Councillors join battle against school funding cuts

Local government throws its weight behind fight to reverse real terms school budget reductions

Mark Smulian


More than 1,000 local authority councillors have signed a letter urging the government to increase school funding.

The letter from the NEU teaching union to education secretary Damian Hinds is due to be handed to the Department for Education this afternoon.

It came after Mr Hinds last month told the annual conference of the Association of School and College Leaders he had “heard the message loud and clear on school funding”.

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In the letter, 1,115 councillors said the funding crisis has seen growing budget deficits, cuts in teaching staff, reductions in some subject areas and poorer education.

It says: “The funding crisis has become so overwhelming that according to the Education Policy Institute, almost a third of all council-run secondary schools are now in deficit, and eight in ten academies are in deficit according to last year's Kreston UK report.

“Many schools are now desperately overwhelmed, as more and more students are competing for fewer and fewer resources. Compounded by biting cuts to local council services, in addition to the teacher recruitment and retention crisis, the current settlement is not tenable.”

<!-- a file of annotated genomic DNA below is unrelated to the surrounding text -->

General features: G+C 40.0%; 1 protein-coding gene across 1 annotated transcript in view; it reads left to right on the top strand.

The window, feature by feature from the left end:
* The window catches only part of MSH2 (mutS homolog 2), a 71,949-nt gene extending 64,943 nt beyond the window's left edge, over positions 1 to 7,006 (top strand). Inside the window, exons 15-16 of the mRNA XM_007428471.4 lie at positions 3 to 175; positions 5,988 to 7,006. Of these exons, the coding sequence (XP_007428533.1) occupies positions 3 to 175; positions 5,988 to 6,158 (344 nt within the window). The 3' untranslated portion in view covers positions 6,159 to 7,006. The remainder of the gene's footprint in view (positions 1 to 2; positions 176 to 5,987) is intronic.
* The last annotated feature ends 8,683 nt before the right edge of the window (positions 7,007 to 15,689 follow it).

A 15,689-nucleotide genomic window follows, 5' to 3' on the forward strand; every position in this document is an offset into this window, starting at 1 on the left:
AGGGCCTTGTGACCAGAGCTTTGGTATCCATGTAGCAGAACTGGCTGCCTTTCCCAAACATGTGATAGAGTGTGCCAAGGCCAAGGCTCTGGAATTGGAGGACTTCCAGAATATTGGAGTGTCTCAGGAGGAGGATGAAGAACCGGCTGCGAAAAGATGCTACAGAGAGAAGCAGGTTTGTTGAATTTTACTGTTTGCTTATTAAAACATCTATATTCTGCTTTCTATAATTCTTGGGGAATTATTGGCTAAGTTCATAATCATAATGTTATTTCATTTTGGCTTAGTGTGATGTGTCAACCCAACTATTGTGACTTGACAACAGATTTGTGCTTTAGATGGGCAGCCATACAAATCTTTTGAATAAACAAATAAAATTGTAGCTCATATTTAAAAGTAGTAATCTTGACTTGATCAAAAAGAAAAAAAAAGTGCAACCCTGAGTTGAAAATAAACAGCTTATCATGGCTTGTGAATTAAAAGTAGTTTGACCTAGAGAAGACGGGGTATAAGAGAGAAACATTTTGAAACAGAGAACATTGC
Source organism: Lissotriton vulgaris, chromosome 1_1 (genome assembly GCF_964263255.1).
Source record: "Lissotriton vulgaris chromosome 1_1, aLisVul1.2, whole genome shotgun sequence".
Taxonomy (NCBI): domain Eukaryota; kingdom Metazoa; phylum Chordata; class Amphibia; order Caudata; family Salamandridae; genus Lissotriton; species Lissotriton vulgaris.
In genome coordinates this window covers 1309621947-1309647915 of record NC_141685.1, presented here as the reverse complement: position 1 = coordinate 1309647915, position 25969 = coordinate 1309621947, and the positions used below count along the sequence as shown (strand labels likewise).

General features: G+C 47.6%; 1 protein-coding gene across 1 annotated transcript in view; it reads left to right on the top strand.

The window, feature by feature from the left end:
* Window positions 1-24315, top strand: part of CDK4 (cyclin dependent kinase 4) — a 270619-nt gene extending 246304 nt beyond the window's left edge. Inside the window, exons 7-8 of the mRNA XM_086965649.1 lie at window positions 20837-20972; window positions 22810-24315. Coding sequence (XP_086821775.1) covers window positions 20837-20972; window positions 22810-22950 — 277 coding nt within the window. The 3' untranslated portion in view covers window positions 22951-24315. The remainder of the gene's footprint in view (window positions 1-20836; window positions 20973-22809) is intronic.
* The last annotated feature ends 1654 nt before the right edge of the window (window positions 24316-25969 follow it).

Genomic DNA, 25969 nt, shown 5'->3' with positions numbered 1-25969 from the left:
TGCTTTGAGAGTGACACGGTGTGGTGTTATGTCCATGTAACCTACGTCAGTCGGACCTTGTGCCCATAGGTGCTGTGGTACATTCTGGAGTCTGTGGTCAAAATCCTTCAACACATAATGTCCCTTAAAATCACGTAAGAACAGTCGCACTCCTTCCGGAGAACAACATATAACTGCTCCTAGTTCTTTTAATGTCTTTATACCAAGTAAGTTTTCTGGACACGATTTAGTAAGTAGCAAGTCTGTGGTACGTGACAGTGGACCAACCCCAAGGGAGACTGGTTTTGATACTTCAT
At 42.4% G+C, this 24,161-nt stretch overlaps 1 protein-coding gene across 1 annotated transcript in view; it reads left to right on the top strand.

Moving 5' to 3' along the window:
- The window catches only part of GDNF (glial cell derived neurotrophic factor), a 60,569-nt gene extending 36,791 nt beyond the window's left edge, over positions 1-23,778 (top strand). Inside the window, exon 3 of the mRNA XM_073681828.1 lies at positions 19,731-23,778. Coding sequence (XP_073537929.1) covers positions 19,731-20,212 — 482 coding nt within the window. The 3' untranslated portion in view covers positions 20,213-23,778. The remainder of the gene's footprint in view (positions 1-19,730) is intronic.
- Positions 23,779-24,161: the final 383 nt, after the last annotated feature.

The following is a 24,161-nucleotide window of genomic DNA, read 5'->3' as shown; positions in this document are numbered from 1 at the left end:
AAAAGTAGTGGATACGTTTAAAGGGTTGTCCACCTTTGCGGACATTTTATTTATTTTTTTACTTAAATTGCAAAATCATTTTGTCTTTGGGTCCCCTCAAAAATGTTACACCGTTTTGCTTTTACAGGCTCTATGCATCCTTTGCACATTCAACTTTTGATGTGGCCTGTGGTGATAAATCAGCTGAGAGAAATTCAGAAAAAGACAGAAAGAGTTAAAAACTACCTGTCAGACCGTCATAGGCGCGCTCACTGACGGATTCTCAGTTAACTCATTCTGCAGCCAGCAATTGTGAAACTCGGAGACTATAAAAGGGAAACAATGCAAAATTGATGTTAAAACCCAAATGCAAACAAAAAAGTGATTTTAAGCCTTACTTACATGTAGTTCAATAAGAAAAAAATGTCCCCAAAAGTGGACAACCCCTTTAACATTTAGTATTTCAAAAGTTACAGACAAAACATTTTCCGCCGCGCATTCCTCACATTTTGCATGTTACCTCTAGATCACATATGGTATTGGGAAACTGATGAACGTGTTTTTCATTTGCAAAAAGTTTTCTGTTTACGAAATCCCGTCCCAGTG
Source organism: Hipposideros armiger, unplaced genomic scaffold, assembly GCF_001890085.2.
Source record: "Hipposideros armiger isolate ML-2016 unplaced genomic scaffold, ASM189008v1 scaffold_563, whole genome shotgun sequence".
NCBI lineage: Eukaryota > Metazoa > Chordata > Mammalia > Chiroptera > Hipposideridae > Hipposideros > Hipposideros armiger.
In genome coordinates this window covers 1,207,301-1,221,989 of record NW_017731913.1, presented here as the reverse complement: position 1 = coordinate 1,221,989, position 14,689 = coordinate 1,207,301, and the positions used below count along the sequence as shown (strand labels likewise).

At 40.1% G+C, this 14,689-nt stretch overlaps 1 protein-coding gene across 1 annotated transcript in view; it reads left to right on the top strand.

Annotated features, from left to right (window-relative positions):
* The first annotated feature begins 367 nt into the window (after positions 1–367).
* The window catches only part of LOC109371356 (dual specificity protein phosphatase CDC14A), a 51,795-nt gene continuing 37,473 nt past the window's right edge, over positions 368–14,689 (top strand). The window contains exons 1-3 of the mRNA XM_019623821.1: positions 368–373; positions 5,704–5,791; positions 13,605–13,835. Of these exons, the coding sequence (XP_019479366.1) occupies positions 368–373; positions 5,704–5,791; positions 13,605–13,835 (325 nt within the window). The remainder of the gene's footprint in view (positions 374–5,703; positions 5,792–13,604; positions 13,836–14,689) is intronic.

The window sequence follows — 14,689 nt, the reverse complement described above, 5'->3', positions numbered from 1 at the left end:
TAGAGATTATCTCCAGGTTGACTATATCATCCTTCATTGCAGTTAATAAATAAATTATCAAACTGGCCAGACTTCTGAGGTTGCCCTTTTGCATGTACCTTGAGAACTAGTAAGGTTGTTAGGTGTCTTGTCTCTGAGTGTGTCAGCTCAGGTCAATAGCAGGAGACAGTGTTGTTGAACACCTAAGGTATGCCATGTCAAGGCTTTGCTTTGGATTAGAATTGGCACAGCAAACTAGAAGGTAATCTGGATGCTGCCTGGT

Councillors urged ministers to reverse funding cuts made since 2010 and better fund SEND provision.

A group of unions in the School Cuts coalition last month put the shortfall in school budgets over the past three years at £5.4bn, and said 91 per cent of schools in England had been affected.

Brent’s Jumbo Chan, NEU Councillors Network joint convenor, said: “The government must heed the calls of locally-elected representatives who can see first-hand the havoc school cuts – compounded by biting cuts to precious local government funding – are wreaking on many young people.” 

Joint convenor Maggie Browning, a Southwark councillor, said: “Increasingly, tighter funds mean schools across the country are narrowing their curriculum and cutting subjects like drama and art, which is a travesty.  

“Teachers’ workloads have become unsustainable as they are asked to do more and more with less, including larger class sizes and fuller timetables with less support. 

“This is fueling the recruitment and retention crisis across the country, with one in three teachers leaving in the first five years of joining the profession.”  


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Mark Smulian

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